Microsoft Flight Simulator 40th Anniversary Update
In videogame time, 40 years is an immense span. It’s like going back to the Big Bang, or at least to a long-ago time when Pong was king. Very few game franchises live for four decades. One of them is Microsoft Flight Simulator. MSFS just celebrated 40 years of armchair flying with a big blowout at the Evergreen Aviation and Space Museum in McMinnville, Oregon, home to the Spruce Goose. Three members of the Asobo development team shared not just their pride in the game, but what’s shiny and new in the Anniversary Edition. Turns out, quite a lot.
Legacy of Flight
Flight Simulator appeared in 1982. It was — seen in hindsight — a primitive depiction of flight. with slideshow framerates and images that were barely discernable planes and scenery. It wasn’t until the late 1990s and early 2000s that the sim began to become significantly more realistic, and every iteration since updates the graphics, physics, aircraft, and maps. The 2020 reboot by French developer Asobo was a major leap forward, with a satellite-mapped version of the entire globe and real-time weather. In part thanks to its outstanding visuals and lifelike physics, and millions of people confined to their homes by the pandemic, the game became incredibly popular. Monthly content updates followed. Bringing the game to Xbox Series X/S consoles opened up the world of Flight Simulator to a truly global audience. VR support added another element of immersion. For many simmers, VR is the way to play.
The 40th Anniversary event began with an impressive overview of how MSFS changed and developed. It was followed by some hands-on time, complete with an impressive array of Honeycomb flight controls. The day wrapped up with a tour of the Evergreen Aviation and Space Museum. One of the world’s largest collections, it features a wide array of historic civil and military aircraft.
New and Shiny
While the Anniversary celebration was inspiring fun, what’s really important is what’s new in the free update. It’s undeniable that Microsoft, Asobo, and its partner studios went all out. There are technical improvements to just about everything. New handcrafted airports — including some nostalgic favorites — and new missions are part of the update. There are also beloved missions from older editions. For many players, the stars of the show are the new helicopters and gliders. Asobo indicated that they were the most requested types of aircraft by fans of the sim. While there are third-party helicopters available in the game’s store, they don’t take advantage of the latest wind and weather physics modeling.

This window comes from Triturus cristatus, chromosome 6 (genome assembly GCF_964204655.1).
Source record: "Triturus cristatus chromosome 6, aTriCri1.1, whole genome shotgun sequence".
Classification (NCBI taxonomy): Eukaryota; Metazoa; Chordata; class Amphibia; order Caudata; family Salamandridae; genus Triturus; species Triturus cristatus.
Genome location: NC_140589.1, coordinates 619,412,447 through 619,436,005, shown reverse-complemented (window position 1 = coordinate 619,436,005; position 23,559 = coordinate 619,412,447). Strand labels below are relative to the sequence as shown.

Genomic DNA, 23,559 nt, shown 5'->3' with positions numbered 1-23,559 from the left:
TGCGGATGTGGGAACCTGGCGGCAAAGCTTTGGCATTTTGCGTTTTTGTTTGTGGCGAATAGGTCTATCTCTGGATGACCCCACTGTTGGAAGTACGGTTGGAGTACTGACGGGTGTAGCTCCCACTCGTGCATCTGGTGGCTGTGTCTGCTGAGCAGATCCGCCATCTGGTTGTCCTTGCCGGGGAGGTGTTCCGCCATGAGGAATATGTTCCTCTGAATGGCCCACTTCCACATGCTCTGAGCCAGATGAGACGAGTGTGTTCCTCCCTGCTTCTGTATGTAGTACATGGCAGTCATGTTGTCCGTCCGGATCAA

The 2020 version of Flight Simulator has real-time weather, but the team at Asobo focused on realistically modeling air and thermal currents from the surface up. Understanding the way air moves and the impact of temperature is key to piloting either a helicopter or, especially, a glider. The update makes airflow and thermals visible via a toggle. It’s fascinating to watch the air move across various surfaces, changing patterns and direction. To the uninitiated, piloting a glider might seem easy. It’s anything but simple. Once released from the tow plane, pilots are left to their skill in finding currents and knowing how and when to release ballast. Asobo understands the challenge and pairs the gilder with helpful tutorials.
The free, 40th Anniversary update includes two helicopters, the Bell 407 and Guimbal Cabri G2. As helicopters go, they’re a great introduction to a very different-controlling aircraft. The helicopter team at Asobo promises more to come.
Most of the new aircraft in the 40th Anniversary Edition are, fittingly, historic. They include the Wright Flyer, the Spirit of St Louis, the Douglas DC-3, and the Hughes H-4 Hercules (Spruce Goose) just to highlight a few. When it comes to hyper-realism, the update includes a “True to Life” aircraft, the Airbus A310. As Jorg Neumann, head of Microsoft’s Flight Simulator team explains it, nearly every single button works just as expected on the real aircraft. Because this can be an intimidating proposition, there are several tutorial walkthroughs on YouTube.
All of the new aircraft are fun to fly and each is a unique and joyous good time. The Wright Flyer is essentially a glider, for example. Flying the massive Spruce Goose is an experience that only happened once in the real world, allowing armchair pilots to go where only one small team has gone before.
For the 40th Anniversary, some airports were added that no longer exist in the real world. This brings up the subject of digital preservation and how Flight Simulator allows players to go back in time. Climate change is re-making parts of the globe and weather patterns are dramatically altered. At some point, simulations like Flight Simulator may be the only way to experience the planet as it once was.
More to Come
While there is a thriving add-on and aftermarket community focused on Flight Simulator, the base game is massive, and incredibly well supported by new free content and constant updates. It’s probably impossible to find a development team more passionate or technically astute than the team at Asobo. They’re an inspiring group of folks to listen to. They love the mystery and magic of flight, and they do an outstanding job of translating their passion into this still-thriving, evolving, and amazing product.
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